Now, after a patchwork of releases throughout the '90s -- including the well-intentioned if lackluster collaboration Finn -- Tim and Neil have reunited for Everyone Is Here. One of the strongest, most resonant works of their careers, the disc couldn't be further from the pastel-splashed wackiness of Split Enz. The cover is a gritty, somber shot of the siblings standing under a cloudy sky, and the inside isn't much chirpier. Laden with bare-boned ruminations on aging, death and loss, it's as brittle and dusty as rust. But like every record the Finn Brothers have ever touched, Everyone is pure, unabashed pop -- and its ringing chords and rich harmonies are laced with, if not hope, at least a spiritual resignation.
"We wanted to get to the point where you hear the record and feel what we feel," Tim explains. "There's a kind of empathy and connection there. For instance, that first song on the record talks of family and history. Sometimes it's hard to be in a family and go to gatherings when certain people aren't there anymore. There's this whole bittersweet thing about it."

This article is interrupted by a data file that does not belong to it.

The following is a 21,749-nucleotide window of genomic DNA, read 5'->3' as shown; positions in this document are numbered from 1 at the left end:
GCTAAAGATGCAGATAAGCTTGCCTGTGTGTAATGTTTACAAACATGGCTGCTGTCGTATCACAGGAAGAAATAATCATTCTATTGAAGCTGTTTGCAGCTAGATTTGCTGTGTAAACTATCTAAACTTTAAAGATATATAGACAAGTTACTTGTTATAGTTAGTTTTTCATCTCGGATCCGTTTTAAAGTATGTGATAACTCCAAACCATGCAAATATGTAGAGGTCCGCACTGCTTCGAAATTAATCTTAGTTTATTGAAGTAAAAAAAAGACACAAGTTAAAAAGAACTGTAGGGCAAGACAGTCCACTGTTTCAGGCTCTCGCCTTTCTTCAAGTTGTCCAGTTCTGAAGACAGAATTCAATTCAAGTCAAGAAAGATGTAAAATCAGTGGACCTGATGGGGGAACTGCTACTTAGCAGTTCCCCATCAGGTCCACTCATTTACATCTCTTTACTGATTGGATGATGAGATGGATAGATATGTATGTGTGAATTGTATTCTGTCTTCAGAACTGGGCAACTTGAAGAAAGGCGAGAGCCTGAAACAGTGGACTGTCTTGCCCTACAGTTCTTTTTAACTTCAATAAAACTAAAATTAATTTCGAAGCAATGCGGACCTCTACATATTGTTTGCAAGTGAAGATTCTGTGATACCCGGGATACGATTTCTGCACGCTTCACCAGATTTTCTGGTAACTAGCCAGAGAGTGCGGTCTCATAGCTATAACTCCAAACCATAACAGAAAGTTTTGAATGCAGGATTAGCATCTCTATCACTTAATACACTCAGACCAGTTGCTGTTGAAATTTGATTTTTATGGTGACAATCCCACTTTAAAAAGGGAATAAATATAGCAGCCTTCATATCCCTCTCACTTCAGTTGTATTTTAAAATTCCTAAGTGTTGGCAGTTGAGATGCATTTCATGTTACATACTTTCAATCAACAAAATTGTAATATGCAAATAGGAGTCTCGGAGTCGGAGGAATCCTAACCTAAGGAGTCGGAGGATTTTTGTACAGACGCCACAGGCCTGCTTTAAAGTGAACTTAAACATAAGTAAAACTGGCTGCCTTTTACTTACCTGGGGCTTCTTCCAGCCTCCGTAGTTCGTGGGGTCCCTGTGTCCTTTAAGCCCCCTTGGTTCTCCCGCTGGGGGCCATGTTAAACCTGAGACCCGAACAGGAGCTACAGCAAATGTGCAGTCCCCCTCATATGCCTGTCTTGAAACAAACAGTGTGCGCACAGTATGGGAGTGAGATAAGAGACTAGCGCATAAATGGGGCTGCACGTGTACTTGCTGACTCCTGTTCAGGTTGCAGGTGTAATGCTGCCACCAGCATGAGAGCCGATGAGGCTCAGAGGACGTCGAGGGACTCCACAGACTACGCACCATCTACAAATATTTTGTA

The album bears a dedication to the Finns' mother, Mary, who passed away four years ago -- an upheaval that Tim calls "a watershed moment for any family. Our song 'Edible Flowers' touches on that mortality. We didn't sit down with the intention of writing about that, but when it came up, it came up."
With the opening lines "Everybody wants the same thing/Everybody wants the same thing/To see another birthday," "Edible Flowers" embodies all the despondence and redemption of Everyone Is Here. Tim's roughhewn voice crumples by the end of the verse, even as Neil's supple tenor takes over and soars through the chorus: "Bright lights dissolve/Like sugar deep inside you now/It all ends up the same somehow/I'm hardly here at all."